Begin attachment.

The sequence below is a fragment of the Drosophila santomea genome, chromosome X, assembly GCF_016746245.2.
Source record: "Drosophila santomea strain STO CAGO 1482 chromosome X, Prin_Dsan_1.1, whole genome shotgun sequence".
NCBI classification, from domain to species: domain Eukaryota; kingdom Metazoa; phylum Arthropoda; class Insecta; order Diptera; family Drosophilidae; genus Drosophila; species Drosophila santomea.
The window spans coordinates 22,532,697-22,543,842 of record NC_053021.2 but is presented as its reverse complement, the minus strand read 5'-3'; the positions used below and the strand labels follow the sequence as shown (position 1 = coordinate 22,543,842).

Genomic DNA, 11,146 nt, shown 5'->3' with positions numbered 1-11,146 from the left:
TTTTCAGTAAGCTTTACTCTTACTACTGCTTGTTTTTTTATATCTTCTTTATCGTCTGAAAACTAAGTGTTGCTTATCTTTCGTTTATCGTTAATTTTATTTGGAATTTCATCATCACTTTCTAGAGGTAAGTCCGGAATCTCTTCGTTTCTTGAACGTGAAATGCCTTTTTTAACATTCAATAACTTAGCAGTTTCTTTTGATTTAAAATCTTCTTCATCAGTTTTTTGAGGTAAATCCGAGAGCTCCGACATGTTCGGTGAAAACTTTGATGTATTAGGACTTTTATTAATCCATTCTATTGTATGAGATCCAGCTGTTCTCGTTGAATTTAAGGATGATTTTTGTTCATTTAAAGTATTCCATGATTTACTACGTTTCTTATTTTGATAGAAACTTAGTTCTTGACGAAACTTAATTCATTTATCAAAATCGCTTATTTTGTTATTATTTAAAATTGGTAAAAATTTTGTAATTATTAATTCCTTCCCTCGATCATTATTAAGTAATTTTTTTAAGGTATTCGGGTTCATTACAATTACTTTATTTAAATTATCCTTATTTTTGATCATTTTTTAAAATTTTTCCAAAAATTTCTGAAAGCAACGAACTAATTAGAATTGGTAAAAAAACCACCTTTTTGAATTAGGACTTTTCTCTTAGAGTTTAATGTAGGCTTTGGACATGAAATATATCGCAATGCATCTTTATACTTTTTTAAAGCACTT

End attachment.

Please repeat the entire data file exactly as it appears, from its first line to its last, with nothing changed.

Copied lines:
The sequence below is a fragment of the Drosophila santomea genome, chromosome X, assembly GCF_016746245.2.
Source record: "Drosophila santomea strain STO CAGO 1482 chromosome X, Prin_Dsan_1.1, whole genome shotgun sequence".
NCBI classification, from domain to species: domain Eukaryota; kingdom Metazoa; phylum Arthropoda; class Insecta; order Diptera; family Drosophilidae; genus Drosophila; species Drosophila santomea.
The window spans coordinates 22,532,697-22,543,842 of record NC_053021.2 but is presented as its reverse complement, the minus strand read 5'-3'; the positions used below and the strand labels follow the sequence as shown (position 1 = coordinate 22,543,842).

Genomic DNA, 11,146 nt, shown 5'->3' with positions numbered 1-11,146 from the left:
TTTTCAGTAAGCTTTACTCTTACTACTGCTTGTTTTTTTATATCTTCTTTATCGTCTGAAAACTAAGTGTTGCTTATCTTTCGTTTATCGTTAATTTTATTTGGAATTTCATCATCACTTTCTAGAGGTAAGTCCGGAATCTCTTCGTTTCTTGAACGTGAAATGCCTTTTTTAACATTCAATAACTTAGCAGTTTCTTTTGATTTAAAATCTTCTTCATCAGTTTTTTGAGGTAAATCCGAGAGCTCCGACATGTTCGGTGAAAACTTTGATGTATTAGGACTTTTATTAATCCATTCTATTGTATGAGATCCAGCTGTTCTCGTTGAATTTAAGGATGATTTTTGTTCATTTAAAGTATTCCATGATTTACTACGTTTCTTATTTTGATAGAAACTTAGTTCTTGACGAAACTTAATTCATTTATCAAAATCGCTTATTTTGTTATTATTTAAAATTGGTAAAAATTTTGTAATTATTAATTCCTTCCCTCGATCATTATTAAGTAATTTTTTTAAGGTATTCGGGTTCATTACAATTACTTTATTTAAATTATCCTTATTTTTGATCATTTTTTAAAATTTTTCCAAAAATTTCTGAAAGCAACGAACTAATTAGAATTGGTAAAAAAACCACCTTTTTGAATTAGGACTTTTCTCTTAGAGTTTAATGTAGGCTTTGGACATGAAATATATCGCAATGCATCTTTATACTTTTTTAAAGCACTT